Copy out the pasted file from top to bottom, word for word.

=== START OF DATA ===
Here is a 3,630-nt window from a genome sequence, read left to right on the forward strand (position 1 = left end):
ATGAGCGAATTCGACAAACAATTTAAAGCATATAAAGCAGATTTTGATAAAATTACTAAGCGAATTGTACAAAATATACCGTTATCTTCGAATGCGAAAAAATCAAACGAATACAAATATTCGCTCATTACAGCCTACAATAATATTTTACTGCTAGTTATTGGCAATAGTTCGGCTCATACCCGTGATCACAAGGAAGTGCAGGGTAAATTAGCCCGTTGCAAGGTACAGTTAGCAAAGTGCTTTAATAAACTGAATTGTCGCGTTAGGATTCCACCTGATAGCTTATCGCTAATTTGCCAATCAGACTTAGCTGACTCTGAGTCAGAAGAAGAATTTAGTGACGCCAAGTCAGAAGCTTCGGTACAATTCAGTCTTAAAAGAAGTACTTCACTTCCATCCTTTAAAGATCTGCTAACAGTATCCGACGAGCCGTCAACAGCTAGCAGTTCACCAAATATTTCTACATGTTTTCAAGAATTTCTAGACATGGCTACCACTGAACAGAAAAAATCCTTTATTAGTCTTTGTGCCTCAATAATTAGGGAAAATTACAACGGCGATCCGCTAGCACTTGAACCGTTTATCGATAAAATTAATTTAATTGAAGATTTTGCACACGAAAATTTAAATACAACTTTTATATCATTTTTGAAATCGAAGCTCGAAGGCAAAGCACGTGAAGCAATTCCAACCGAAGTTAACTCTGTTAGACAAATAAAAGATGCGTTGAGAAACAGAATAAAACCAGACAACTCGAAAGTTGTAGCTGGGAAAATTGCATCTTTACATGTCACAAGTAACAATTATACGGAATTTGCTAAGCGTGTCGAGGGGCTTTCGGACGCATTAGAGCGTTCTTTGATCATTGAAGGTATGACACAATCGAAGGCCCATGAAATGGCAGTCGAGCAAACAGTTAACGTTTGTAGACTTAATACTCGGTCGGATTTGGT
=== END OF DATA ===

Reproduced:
Here is a 3,630-nt window from a genome sequence, read left to right on the forward strand (position 1 = left end):
ATGAGCGAATTCGACAAACAATTTAAAGCATATAAAGCAGATTTTGATAAAATTACTAAGCGAATTGTACAAAATATACCGTTATCTTCGAATGCGAAAAAATCAAACGAATACAAATATTCGCTCATTACAGCCTACAATAATATTTTACTGCTAGTTATTGGCAATAGTTCGGCTCATACCCGTGATCACAAGGAAGTGCAGGGTAAATTAGCCCGTTGCAAGGTACAGTTAGCAAAGTGCTTTAATAAACTGAATTGTCGCGTTAGGATTCCACCTGATAGCTTATCGCTAATTTGCCAATCAGACTTAGCTGACTCTGAGTCAGAAGAAGAATTTAGTGACGCCAAGTCAGAAGCTTCGGTACAATTCAGTCTTAAAAGAAGTACTTCACTTCCATCCTTTAAAGATCTGCTAACAGTATCCGACGAGCCGTCAACAGCTAGCAGTTCACCAAATATTTCTACATGTTTTCAAGAATTTCTAGACATGGCTACCACTGAACAGAAAAAATCCTTTATTAGTCTTTGTGCCTCAATAATTAGGGAAAATTACAACGGCGATCCGCTAGCACTTGAACCGTTTATCGATAAAATTAATTTAATTGAAGATTTTGCACACGAAAATTTAAATACAACTTTTATATCATTTTTGAAATCGAAGCTCGAAGGCAAAGCACGTGAAGCAATTCCAACCGAAGTTAACTCTGTTAGACAAATAAAAGATGCGTTGAGAAACAGAATAAAACCAGACAACTCGAAAGTTGTAGCTGGGAAAATTGCATCTTTACATGTCACAAGTAACAATTATACGGAATTTGCTAAGCGTGTCGAGGGGCTTTCGGACGCATTAGAGCGTTCTTTGATCATTGAAGGTATGACACAATCGAAGGCCCATGAAATGGCAGTCGAGCAAACAGTTAACGTTTGTAGACTTAATACTCGGTCGGATTTGGT